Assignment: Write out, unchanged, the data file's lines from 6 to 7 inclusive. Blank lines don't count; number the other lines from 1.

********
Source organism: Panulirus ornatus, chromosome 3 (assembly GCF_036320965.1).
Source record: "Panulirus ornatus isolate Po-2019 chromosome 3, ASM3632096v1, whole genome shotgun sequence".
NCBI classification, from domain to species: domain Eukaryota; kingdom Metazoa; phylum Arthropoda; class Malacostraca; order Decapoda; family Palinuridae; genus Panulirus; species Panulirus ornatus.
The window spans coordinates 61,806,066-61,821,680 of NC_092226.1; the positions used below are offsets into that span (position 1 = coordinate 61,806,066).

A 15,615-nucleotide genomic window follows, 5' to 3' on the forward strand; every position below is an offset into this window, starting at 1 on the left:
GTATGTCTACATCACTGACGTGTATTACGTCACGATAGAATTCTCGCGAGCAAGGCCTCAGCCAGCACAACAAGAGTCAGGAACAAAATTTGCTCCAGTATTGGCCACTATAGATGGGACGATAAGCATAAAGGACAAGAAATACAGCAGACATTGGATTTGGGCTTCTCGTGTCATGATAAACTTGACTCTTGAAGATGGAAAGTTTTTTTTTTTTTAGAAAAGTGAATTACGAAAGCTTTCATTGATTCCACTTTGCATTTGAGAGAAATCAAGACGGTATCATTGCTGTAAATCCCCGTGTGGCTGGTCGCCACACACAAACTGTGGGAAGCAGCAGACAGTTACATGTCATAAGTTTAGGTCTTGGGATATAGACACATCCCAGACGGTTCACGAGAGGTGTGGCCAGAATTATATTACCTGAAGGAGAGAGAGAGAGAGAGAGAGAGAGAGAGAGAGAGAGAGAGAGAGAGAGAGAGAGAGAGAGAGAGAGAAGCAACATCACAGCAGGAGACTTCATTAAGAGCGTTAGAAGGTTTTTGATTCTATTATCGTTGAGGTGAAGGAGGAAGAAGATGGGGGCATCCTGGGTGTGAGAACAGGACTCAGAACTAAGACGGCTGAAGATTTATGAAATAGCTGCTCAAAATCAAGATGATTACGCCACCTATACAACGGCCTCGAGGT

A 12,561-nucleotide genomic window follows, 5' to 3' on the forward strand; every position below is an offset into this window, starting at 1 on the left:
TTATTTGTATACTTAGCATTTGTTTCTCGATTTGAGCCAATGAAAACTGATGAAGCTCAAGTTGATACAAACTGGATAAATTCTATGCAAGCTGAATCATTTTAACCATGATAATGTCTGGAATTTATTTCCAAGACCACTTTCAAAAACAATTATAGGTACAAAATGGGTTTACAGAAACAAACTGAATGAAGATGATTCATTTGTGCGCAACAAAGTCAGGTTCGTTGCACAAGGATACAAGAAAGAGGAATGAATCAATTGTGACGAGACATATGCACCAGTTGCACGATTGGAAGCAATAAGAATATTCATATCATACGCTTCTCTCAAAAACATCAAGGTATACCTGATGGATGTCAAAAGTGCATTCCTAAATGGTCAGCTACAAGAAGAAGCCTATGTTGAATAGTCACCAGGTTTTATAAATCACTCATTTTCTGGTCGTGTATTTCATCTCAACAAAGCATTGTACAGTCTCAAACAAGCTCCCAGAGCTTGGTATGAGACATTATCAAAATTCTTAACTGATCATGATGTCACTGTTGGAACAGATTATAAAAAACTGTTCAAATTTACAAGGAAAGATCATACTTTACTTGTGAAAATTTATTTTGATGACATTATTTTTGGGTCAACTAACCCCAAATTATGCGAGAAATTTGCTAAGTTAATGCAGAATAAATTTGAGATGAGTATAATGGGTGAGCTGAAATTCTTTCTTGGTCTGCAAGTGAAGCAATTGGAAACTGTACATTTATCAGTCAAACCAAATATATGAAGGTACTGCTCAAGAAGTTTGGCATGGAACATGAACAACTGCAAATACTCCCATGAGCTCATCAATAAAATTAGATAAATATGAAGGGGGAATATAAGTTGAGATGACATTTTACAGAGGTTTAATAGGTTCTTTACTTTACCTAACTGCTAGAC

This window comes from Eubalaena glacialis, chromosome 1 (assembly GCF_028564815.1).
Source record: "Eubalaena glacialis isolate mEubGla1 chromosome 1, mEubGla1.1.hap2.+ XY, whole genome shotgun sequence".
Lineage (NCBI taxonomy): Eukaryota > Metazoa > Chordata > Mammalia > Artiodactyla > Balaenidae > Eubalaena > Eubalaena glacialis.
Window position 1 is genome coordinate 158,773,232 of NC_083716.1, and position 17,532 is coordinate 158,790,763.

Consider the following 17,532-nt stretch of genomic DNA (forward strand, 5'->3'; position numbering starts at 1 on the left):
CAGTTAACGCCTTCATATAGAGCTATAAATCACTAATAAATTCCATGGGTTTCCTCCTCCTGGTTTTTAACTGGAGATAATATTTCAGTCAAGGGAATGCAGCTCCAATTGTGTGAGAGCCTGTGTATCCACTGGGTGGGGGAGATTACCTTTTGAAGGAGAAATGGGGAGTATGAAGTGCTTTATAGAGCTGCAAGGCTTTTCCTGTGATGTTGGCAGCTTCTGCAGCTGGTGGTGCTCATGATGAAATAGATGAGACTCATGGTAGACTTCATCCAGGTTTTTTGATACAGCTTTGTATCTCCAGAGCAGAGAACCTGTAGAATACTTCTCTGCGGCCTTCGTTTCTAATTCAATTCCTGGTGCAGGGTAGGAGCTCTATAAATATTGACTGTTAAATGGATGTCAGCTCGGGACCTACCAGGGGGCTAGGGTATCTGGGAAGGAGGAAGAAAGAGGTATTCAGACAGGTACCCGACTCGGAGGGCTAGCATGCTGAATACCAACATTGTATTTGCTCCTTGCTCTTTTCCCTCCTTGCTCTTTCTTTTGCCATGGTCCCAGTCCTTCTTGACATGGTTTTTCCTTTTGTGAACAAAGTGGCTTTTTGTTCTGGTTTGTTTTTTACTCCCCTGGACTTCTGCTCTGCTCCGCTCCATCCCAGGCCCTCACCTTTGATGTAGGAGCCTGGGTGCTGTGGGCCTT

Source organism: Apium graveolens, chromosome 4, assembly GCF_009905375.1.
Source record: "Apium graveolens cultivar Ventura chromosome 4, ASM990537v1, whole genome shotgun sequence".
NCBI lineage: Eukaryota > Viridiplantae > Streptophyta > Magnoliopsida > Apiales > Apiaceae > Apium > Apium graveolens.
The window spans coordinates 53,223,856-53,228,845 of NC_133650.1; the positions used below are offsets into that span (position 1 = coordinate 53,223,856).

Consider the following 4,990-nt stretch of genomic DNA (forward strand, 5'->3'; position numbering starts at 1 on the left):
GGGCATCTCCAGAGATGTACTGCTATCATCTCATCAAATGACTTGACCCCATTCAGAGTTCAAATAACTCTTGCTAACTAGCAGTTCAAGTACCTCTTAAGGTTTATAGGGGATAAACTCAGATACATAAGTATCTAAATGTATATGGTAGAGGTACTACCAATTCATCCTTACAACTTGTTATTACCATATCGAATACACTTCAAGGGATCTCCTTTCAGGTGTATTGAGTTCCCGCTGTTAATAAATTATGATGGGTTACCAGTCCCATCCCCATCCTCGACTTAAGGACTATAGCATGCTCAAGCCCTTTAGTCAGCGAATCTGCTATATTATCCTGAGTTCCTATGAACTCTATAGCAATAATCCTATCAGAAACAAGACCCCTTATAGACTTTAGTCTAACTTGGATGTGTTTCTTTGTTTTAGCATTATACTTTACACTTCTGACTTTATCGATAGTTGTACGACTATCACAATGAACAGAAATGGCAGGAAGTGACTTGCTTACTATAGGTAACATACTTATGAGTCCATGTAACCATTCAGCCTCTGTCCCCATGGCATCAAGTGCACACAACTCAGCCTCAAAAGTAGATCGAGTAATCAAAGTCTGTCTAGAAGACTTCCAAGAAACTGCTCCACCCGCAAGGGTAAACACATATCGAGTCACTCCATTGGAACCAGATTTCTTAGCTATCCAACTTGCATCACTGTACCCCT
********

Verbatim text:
GTATGTCTACATCACTGACGTGTATTACGTCACGATAGAATTCTCGCGAGCAAGGCCTCAGCCAGCACAACAAGAGTCAGGAACAAAATTTGCTCCAGTATTGGCCACTATAGATGGGACGATAAGCATAAAGGACAAGAAATACAGCAGACATTGGATTTGGGCTTCTCGTGTCATGATAAACTTGACTCTTGAAGATGGAAAGTTTTTTTTTTTTTAGAAAAGTGAATTACGAAAGCTTTCATTGATTCCACTTTGCATTTGAGAGAAATCAAGACGGTATCATTGCTGTAAATCCCCGTGTGGCTGGTCGCCACACACAAACTGTGGGAAGCAGCAGACAGTTACATGTCATAAGTTTAGGTCTTGGGATATAGACACATCCCAGACGGTTCACGAGAGGTGTGGCCAGAATTATATTACCTGAAGGAGAGAGAGAGAGAGAGAGAGAGAGAGAGAGAGAGAGAGAGAGAGAGAGAGAGAGAGAGAGAGAGAGAAGCAACATCACAGCAGGAGACTTCATTAAGAGCGTTAGAAGGTTTTTGATTCTATTATCGTTGAGGTGAAGGAGGAAGAAGATGGGGGCATCCTGGGTGTGAGAACAGGACTCAGAACTAAGACGGCTGAAGATTTATGAAATAGCTGCTCAAAATCAAGATGATTACGCCACCTATACAACGGCCTCGAGGT

A 12,561-nucleotide genomic window follows, 5' to 3' on the forward strand; every position below is an offset into this window, starting at 1 on the left: